Alzheimer’s (AD) and Parkinson’s Diseases (PD) are common neurodegenerative disorders growing in incidence and prevalence and for which there are no disease-modifying treatments. While there are considerable complexities in the presentations of these diseases, the histological pictures of these pathologies, as well as several rare genetic predispositions for each, point to the involvement of maladaptive protein processing and inflammation. Importantly, the common presentations of AD and PD are connected to aging and to dysmetabolism, including common co-diagnosis of metabolic syndrome or diabetes. Examination of anti-diabetic therapies in preclinical models and in some observational clinical studies have suggested effectiveness of the first generation insulin sensitizer pioglitazone in both AD and PD. Recently, the mitochondrial pyruvate carrier (MPC) was shown to be a previously unrecognized target of pioglitazone. New insulin sensitizers are in development that can be dosed to full engagement of this previously unappreciated mitochondrial target. Here we review molecular mechanisms that connect modification of pyruvate metabolism with known liabilities of AD and PD. The mechanisms involve modification of autophagy, inflammation, and cell differentiation in various cell types including neurons, glia, macrophages, and endothelium. These observations have implications for the understanding of the general pathology of neurodegeneration and suggest general therapeutic approaches to disease modification.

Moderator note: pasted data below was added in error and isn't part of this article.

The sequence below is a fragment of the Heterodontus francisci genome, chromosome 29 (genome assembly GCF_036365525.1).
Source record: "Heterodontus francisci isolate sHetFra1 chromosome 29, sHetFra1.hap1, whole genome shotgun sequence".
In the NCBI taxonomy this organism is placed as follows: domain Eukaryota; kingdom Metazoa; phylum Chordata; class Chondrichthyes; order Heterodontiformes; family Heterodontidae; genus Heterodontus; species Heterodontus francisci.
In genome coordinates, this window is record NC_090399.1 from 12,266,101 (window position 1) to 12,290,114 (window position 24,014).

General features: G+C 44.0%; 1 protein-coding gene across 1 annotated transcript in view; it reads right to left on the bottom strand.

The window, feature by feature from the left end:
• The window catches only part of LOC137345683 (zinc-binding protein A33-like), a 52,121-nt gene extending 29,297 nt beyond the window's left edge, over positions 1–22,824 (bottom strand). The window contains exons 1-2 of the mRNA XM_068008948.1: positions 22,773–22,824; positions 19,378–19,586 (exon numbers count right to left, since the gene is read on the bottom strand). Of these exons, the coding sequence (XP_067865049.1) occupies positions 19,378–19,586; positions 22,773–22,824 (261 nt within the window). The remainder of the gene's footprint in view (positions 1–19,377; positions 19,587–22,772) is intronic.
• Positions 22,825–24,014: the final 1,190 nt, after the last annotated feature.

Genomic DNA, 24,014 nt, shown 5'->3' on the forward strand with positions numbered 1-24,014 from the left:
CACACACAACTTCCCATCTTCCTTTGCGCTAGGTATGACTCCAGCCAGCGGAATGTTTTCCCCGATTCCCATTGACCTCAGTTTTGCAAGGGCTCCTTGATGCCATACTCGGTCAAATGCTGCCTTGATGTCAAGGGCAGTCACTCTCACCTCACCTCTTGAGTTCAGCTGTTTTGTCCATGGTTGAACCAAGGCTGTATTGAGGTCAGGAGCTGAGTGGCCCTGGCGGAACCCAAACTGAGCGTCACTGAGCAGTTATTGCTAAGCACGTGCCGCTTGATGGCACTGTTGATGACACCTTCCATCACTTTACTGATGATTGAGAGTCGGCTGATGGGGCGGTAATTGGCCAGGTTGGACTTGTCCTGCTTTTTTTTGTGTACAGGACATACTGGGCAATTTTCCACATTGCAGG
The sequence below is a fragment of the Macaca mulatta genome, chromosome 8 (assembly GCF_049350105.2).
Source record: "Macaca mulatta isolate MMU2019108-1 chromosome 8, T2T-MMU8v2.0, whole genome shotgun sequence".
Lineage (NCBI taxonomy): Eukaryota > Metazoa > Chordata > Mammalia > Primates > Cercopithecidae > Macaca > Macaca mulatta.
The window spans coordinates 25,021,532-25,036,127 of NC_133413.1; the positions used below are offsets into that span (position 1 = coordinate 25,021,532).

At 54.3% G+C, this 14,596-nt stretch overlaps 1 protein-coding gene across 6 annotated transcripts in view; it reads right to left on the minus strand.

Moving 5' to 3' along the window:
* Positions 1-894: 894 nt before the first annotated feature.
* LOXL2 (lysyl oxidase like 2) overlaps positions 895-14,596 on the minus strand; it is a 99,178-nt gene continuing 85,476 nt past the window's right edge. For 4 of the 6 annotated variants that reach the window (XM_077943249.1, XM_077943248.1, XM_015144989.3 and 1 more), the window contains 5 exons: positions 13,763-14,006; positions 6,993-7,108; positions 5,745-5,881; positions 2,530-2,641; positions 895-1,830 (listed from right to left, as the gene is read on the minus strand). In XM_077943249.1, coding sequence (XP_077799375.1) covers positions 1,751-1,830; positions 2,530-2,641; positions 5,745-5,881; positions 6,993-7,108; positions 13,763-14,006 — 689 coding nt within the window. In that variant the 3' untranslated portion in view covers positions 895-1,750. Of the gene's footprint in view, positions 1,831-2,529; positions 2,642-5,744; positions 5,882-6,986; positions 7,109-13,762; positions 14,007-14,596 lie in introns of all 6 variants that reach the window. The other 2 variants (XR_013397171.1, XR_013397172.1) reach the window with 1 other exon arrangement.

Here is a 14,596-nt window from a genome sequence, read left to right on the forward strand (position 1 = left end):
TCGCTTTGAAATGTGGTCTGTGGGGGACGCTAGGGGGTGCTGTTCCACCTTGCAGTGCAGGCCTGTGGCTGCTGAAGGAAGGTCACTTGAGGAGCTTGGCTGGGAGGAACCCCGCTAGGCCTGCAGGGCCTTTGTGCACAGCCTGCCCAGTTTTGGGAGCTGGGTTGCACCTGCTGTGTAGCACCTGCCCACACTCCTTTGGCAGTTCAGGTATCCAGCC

- Alzhaimer’s disease (AD)
- Parkinsion’s disease